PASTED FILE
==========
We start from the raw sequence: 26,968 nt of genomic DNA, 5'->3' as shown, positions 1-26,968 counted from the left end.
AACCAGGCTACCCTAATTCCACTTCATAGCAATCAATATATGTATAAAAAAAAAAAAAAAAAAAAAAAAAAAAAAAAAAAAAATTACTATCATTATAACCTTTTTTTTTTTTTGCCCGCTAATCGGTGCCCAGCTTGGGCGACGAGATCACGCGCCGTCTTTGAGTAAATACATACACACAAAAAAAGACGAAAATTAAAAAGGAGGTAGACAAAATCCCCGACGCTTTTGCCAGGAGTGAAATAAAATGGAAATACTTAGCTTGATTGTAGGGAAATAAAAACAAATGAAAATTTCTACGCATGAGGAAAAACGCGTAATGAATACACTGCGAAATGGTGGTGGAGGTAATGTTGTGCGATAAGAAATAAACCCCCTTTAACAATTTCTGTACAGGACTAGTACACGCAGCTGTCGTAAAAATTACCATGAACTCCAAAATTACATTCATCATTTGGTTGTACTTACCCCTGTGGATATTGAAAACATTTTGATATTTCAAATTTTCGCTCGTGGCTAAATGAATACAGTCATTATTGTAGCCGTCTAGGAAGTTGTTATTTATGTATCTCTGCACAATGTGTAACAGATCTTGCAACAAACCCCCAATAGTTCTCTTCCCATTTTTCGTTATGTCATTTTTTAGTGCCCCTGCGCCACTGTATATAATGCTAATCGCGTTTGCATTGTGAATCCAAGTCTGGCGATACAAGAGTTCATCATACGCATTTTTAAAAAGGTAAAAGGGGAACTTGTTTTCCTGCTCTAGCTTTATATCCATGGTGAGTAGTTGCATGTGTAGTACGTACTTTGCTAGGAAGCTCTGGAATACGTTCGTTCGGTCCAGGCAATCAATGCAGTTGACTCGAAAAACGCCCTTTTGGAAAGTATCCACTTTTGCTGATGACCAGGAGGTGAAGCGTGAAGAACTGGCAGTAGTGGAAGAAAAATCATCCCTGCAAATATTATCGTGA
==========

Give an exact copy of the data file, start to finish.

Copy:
We start from the raw sequence: 26,968 nt of genomic DNA, 5'->3' as shown, positions 1-26,968 counted from the left end.
AACCAGGCTACCCTAATTCCACTTCATAGCAATCAATATATGTATAAAAAAAAAAAAAAAAAAAAAAAAAAAAAAAAAAAAAATTACTATCATTATAACCTTTTTTTTTTTTTGCCCGCTAATCGGTGCCCAGCTTGGGCGACGAGATCACGCGCCGTCTTTGAGTAAATACATACACACAAAAAAAGACGAAAATTAAAAAGGAGGTAGACAAAATCCCCGACGCTTTTGCCAGGAGTGAAATAAAATGGAAATACTTAGCTTGATTGTAGGGAAATAAAAACAAATGAAAATTTCTACGCATGAGGAAAAACGCGTAATGAATACACTGCGAAATGGTGGTGGAGGTAATGTTGTGCGATAAGAAATAAACCCCCTTTAACAATTTCTGTACAGGACTAGTACACGCAGCTGTCGTAAAAATTACCATGAACTCCAAAATTACATTCATCATTTGGTTGTACTTACCCCTGTGGATATTGAAAACATTTTGATATTTCAAATTTTCGCTCGTGGCTAAATGAATACAGTCATTATTGTAGCCGTCTAGGAAGTTGTTATTTATGTATCTCTGCACAATGTGTAACAGATCTTGCAACAAACCCCCAATAGTTCTCTTCCCATTTTTCGTTATGTCATTTTTTAGTGCCCCTGCGCCACTGTATATAATGCTAATCGCGTTTGCATTGTGAATCCAAGTCTGGCGATACAAGAGTTCATCATACGCATTTTTAAAAAGGTAAAAGGGGAACTTGTTTTCCTGCTCTAGCTTTATATCCATGGTGAGTAGTTGCATGTGTAGTACGTACTTTGCTAGGAAGCTCTGGAATACGTTCGTTCGGTCCAGGCAATCAATGCAGTTGACTCGAAAAACGCCCTTTTGGAAAGTATCCACTTTTGCTGATGACCAGGAGGTGAAGCGTGAAGAACTGGCAGTAGTGGAAGAAAAATCATCCCTGCAAATATTATCGTGA